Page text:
Ric Sincere: You said since that time, you've helped people write books, and you've been a part of that book writing process. What led you down the athlete path? What led you to saying; there are athletes out there who have stories to tell, what led to that?
Kelly Cole: Yeah, so over my 15 years being in book publishing, I've published everything from a 16 year old girl who was born blind to NFL players, NBA players, doctors, apostles, bishops, pastors, everybody in between. I've done cookbooks, children's books. And this beginning of this year, I began to pray. And I asked God, I said, Hey, I know there's a group of people that I'm called to help; just tell me where to drop my net. And he told me, athletes, he said, all athletes have stories. He said if you think about it, they are the people who you have enjoyed working with the most. And they truly have, because I can relate. I can speak their language, because I played football. I played basketball, I had stories of overcoming. And I know everyone who's an athlete has a story, bro. So I basically just prayed and God told me, its athletes. Nobody is talking to them, nobody serving them, and they have stories that will help people.
Ric Sincere: So you said you played ball yourself?
Kelly Cole: For sure, man.
Ric Sincere: Talk to me about that. So was it high school, college, where did you play ball?
Kelly Cole: Yeah, man. So I was I was actually a football guy, man. I started out in Chicago, you couldn't tell me that I wasn't a Chicago Bear and that I wasn't going to be a Chicago Bear. You know, growing up playing peewee league football man. I ended up playing my freshman year of high school. I went to a school called Weber High School. It doesn't exist anymore. But to give you some context, it’s the same high school that Coach K, the coach of Duke; he went to that high school in Chicago as well. So it is a very athletic school. My dad went to that high school. He was nominated for McDonald's High School, All-American. When he played they were eighth in the nation in basketball. So I went there my freshman year. Starting off, I always tell people this, this particular story, starting off because I had lost all of my games in peewee and in midget ball. My first three games in freshman football, we lost the first three games. And I was like, Yo, I'm not doing this. I was getting ready to quit, right? And I remember my coach, he heard me, he was like, Kelly, you're not quitting his team. He's like, Listen, if y'all stick with me, he called a group meeting, and said "if y'all stick with me, and we win out, and we go into the playoffs, we got a chance of winning the championship". We bought in man, and we actually did that, we won every game after those three, won the championship, and I scored a 70 yard touchdown, from the defensive end position. I hit a guy, he fumbled, and I scored a 70 yard touchdown.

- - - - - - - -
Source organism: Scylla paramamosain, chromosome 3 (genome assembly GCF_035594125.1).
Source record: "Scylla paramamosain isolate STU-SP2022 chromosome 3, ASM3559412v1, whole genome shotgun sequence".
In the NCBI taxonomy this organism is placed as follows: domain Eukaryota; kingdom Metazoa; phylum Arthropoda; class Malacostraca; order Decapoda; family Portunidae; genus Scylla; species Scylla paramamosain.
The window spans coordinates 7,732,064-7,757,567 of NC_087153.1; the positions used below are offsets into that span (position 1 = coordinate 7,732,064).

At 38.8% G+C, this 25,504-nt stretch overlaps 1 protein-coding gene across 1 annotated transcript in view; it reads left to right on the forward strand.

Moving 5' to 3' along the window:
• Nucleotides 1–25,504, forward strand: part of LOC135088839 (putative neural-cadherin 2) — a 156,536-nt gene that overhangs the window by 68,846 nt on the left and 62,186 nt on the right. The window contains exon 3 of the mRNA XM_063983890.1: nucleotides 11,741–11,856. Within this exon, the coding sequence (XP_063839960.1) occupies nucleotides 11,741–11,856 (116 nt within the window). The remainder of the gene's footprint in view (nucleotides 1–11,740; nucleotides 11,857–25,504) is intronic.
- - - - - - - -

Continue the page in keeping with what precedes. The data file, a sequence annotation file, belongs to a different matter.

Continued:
I want to share with some people how I manifested that. After we lost those three games, before every game after that, I would practice this play. I would say the guy's going to come around, it’s going to be a sweet or a bootleg. I’m going to hit him and he's going to drop the ball. I'm going to run a touchdown and I'm going to do my dance. I practiced this before every single game and it never happened until the championship game. The guy ran around to my side. I was defensive end, I hit him. He dropped the ball. I ran a 70 yard touchdown and did my dance in the end zone. All of my teammates, and my coaches, because they saw me practice this before every game, they were on the sidelines crying. Not only because we won the championship, but because I manifested me scoring a touchdown. So I get excited about moving up my sophomore year to varsity. My dad comes home and tells me we're moving to Virginia. I immediately bro, just get... man. I'm hurt, my coaches are hurt, my teammates are hurt, but I moved here to Virginia. In Virginia, they don't know I'm actually a great player. I get here and they don't even let me practice. I'm getting no reps in practice. I'm coming home. I'm crying. I'm telling my dad “Listen, they won't even give me any reps in practice.” And he was like, “Listen, I don't play football. You play football. So you got to figure it out.” He said “when you go there and they do put you in, he said take all of that out on whoever's in front of you.” Bro I did that my junior year and I ended up winning Defensive Player of the Year. My senior year. I broke my foot in the first scrimmage, missed the first two games, came back and still led the team in tackles and got Most Valuable Player as a middle linebacker and offensive guard. First lineman to ever win Most Valuable Player at the high school.